Students file amicus brief with U.S. Supreme Court in 9/11 detainee abuse case
Four law students helped prepare and file a recent amicus curiae ("friend of the court") brief with the United States Supreme Court in a high profile civil case against former senior U.S. officials, including the attorney general, FBI director, and prison wardens, for abuses suffered by detainees held in the immediate aftermath of the 9/11 attacks. The U.S. Supreme Courts will hear oral arguments in the case on January 18.
The origins of Ziglar v. Abbasi
go back 15 years. In the wake of 9/11, the United States government used federal immigration law to arrest and detain 762 Arabs, South Asians and Muslims over an 11-month period following the attack as part of a comprehensive and targeted sweep in the investigation of potential terror suspects. Eighty-four of the detainees, who were arrested for overstaying their visas or entering the country illegally, were labeled "high interest" and confined at Metropolitan Detention Center (MDC), a federal facility in Brooklyn, New York, where they were subjected to a blanket "hold-until-cleared" policy.
The detainees who filed the lawsuit were detained despite having no ties to terrorism and were subjected to abusive conditions at MDC, including long periods of solitary confinement, excessive bodily searches, sleep deprivation, denial of the ability to worship according to their faith and other verbal and physical abuses. Government officials appealed to the Supreme Court the lower courts' findings that the detainees' allegations were plausible and that the lawsuit could continue, arguing instead that they enjoyed immunity from suit and that the wardens could not be held responsible for just following orders.
To rebut government officials' arguments, law students Seth Garfinkel, Rohmah Javed, Sam Levine and Kevin Vogel, under the supervision of Milton A. Kramer Law Clinic Center Professors Andrew S. Pollis and Avidan Y. Cover, wrote the brief supporting the detainees in partnership with Dorsey Whitney LLP, on behalf of 10 former correctional directors and administrators with extensive experience supervising prisons and jails throughout the United States.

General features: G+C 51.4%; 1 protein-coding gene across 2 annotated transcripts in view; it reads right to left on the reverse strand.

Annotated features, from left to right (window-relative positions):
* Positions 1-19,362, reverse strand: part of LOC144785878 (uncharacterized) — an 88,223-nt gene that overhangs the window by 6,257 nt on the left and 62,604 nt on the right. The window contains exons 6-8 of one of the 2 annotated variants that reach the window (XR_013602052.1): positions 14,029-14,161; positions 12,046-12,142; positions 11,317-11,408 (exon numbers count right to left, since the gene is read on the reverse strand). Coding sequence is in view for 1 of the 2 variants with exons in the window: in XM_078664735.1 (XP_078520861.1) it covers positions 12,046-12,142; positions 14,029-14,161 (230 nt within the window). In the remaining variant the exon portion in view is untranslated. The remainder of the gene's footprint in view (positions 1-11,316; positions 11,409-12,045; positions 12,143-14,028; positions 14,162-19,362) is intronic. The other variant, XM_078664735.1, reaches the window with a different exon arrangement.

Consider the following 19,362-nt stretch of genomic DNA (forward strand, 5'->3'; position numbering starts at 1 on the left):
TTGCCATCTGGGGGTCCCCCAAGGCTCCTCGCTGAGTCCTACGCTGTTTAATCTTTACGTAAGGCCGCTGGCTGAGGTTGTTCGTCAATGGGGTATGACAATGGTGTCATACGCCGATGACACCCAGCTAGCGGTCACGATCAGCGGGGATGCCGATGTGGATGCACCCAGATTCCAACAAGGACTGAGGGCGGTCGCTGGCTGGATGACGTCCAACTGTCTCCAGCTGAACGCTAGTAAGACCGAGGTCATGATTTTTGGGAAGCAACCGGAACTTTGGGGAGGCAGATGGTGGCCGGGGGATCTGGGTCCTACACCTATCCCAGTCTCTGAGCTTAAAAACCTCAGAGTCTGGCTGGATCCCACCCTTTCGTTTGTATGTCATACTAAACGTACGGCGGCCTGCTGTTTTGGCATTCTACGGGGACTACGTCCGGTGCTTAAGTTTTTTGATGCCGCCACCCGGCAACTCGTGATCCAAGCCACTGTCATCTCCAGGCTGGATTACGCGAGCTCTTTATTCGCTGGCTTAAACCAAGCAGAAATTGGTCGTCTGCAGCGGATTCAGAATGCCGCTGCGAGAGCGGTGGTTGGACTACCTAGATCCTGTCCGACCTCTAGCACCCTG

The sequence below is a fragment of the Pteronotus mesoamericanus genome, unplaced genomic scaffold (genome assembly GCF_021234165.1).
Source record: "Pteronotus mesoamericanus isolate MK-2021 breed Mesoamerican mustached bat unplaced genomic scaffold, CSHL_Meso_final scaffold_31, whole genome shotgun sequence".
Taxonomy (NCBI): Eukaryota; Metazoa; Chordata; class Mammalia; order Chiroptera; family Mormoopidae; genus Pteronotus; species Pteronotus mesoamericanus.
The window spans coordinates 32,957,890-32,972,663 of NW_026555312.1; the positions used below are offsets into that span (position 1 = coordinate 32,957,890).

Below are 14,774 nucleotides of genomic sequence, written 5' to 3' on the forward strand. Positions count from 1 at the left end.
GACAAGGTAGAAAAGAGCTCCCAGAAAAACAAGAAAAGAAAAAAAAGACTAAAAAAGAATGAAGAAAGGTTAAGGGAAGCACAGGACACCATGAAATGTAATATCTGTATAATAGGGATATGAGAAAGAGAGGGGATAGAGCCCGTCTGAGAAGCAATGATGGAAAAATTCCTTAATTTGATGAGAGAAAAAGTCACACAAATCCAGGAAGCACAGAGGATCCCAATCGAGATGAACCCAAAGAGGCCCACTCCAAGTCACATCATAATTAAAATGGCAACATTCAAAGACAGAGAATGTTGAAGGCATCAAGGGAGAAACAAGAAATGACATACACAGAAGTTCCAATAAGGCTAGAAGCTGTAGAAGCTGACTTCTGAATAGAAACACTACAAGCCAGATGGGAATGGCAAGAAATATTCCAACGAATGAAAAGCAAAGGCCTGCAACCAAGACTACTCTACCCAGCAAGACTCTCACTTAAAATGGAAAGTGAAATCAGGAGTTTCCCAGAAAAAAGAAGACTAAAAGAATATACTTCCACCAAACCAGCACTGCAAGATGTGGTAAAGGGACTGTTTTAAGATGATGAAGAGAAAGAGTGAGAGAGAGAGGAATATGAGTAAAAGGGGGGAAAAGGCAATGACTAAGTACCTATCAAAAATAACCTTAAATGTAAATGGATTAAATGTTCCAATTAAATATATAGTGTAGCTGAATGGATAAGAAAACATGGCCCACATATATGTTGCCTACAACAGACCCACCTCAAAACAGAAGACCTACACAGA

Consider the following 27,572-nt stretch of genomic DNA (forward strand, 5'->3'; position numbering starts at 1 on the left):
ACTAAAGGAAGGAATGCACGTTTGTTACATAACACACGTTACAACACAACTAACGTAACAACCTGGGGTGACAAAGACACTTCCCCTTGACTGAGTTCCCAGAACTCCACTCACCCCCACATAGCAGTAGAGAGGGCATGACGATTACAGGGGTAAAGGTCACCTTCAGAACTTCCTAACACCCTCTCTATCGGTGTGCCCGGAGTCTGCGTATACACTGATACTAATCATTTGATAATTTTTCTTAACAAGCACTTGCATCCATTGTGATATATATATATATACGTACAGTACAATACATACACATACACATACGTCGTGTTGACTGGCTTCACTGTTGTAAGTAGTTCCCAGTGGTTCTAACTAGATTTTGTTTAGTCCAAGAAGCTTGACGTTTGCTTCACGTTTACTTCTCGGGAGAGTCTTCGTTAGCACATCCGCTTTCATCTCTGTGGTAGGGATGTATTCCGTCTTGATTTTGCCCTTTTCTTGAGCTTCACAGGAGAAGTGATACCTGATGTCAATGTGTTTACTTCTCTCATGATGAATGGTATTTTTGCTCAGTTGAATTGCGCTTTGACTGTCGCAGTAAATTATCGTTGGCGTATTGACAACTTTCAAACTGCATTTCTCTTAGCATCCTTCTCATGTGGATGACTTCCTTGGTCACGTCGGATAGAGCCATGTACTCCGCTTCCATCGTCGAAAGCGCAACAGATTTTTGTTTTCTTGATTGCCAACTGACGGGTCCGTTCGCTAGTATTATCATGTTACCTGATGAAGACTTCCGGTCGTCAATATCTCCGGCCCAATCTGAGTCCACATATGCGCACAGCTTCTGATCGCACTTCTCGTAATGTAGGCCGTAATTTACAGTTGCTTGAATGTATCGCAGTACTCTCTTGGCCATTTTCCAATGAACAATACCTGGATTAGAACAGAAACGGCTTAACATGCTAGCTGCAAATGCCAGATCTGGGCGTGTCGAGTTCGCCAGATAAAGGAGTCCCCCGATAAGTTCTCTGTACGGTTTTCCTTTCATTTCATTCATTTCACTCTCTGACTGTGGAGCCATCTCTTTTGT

The former correctional officials contend in the brief that established prison regulations and policies forbid the alleged abusive treatment, requiring individualized assessments before detainees can even be placed in restrictive confinement and that the wardens' actions led to unconstitutional punishment.
"It's our hope that by contrasting established policies and practices at other federal correctional centers with the policies and practices at the MDC in the aftermath of 9/11, the Justices will better understand that it was the former officials' actions that produced the abuses that the detainees suffered at the MDC," said Avidan Y. Cover, professor of law and director of the Civil Rights, Human Rights and Immigration Clinic, part of the Milton A. Kramer Law Clinic Center.
In addition to setting forth the federal prison regulations and policies that prohibit confining detainees on non-individualized grounds and on the basis of race, religion or national origin, the brief also discusses how wardens' extensive authority over correctional institutions makes it likely that they approved the alleged abuses. The former correctional officials also explain how the wardens were not required to follow any alleged orders from the FBI or federal prison headquarters which violated established prison regulations and that served no legitimate prison objective. Moreover, the brief concludes, it is "immunization of correctional officials who follow unlawful orders and fail to remedy punitive conditions of confinement that would undermine the proper functioning of jails and prisons."
Read the brief